Black Panther was fantastic. Picking up from where we saw T’Challa last, in Civil War, It was refreshingly different for a Marvel movie, with emphasis on the African culture of Wakanda, its myth, and its people, as well as the breaking of racial and gender stereotypes, which I LOVED. Many movies and TV shows with main characters of color today usually have a plot focusing on racial tensions, a hot topic in current world politics. But Black Panther had none of that. The entire story was focused on Wakanda, its ruler, and the tensions coming from the aftermath of not only T’Chaka’s death, but also the revelation of N’Jadaka, Erik “Killmonger” Stevens, T’Challa’s first cousin and nemesis.
The worldbuilding was just amazing–the city of Wakanda is unique to the rest of the world as it is technologically advanced with vibranium, a meteorite the five African tribes fought over in the early years of the birth of Wakanda. And yet, the city is also steeped in tradition and the African cultural values, (which, in fact, reminds me of what I’m trying to accomplish in one of my WIP’s worldbuilding. The writer in me is much inspired).
The characters were just as epic as the place they lived in. The Dora Milaje, an all-female warrior force are super cool. N’Baku and his fierce tribe up north are fearsome architects. T’Challa’s little sister, Shuri is my new favorite MCU character. And Martin Freeman’s character actually kind of knows what he’s doing in this movie; Everett Ross plays a big part, and I am ever thankful.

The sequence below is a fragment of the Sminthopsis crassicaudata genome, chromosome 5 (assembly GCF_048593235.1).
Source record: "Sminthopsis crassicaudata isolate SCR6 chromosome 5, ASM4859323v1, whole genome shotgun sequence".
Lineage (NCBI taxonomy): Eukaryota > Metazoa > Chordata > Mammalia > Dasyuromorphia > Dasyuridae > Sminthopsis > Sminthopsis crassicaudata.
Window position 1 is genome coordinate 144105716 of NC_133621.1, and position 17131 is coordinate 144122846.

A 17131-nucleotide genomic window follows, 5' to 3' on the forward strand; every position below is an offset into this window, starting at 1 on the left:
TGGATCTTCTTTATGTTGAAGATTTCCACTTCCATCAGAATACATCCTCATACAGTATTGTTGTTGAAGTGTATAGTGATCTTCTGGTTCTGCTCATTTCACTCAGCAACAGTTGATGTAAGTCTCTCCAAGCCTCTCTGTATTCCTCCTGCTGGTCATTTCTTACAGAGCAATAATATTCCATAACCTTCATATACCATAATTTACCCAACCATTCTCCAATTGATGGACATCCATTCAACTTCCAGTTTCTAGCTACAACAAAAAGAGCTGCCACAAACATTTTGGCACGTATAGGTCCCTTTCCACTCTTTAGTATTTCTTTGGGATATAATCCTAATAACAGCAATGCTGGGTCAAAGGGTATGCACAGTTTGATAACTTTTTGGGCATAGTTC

Aside from Everett and Shuri, Killmonger was actually one of my favorite characters, with a well-developed arc and tragic story from his childhood up until his defeat. Marvel is not known for being faithful to their villains; none of their antagonists are as well-rounded or as interesting as their protagonists; this is why I was pleasantly surprised with the plot twist in Spiderman: Homecoming, and once I saw Black Panther, I realized they might be trying to improve that aspect of their characters. Killmonger has secrets that we don’t find out until later about who he really is, and his past makes his motives understandable.
As much as I liked T’Challa, a noble and good ruler of Wakanda with a mission, he simply did not have as much background as Killmonger. I hate to admit it, but I didn’t feel any regret or loss when he went down the falls, unless it was for the fate of Shuri, Nakia, and the rest of Wakanda.
Not to mention that the soundtrack was incredible. Since we’re talking about a movie solely based in Africa among African culture, the soundtrack reflected that with traditional roots in the orchestral score by Ludwig Göransson. It’s simply breathtaking, just like the beautiful visuals throughout the movie. The track “Wakanda” had me feeling all the feels.
Summed up, this movie not only satisfied the writer in me, but it was also a beautiful and fresh Marvel experience. I look forward to seeing T’Challa in Infinity War this May!
Have any of you guys seen Black Panther yet? If so, what did you think?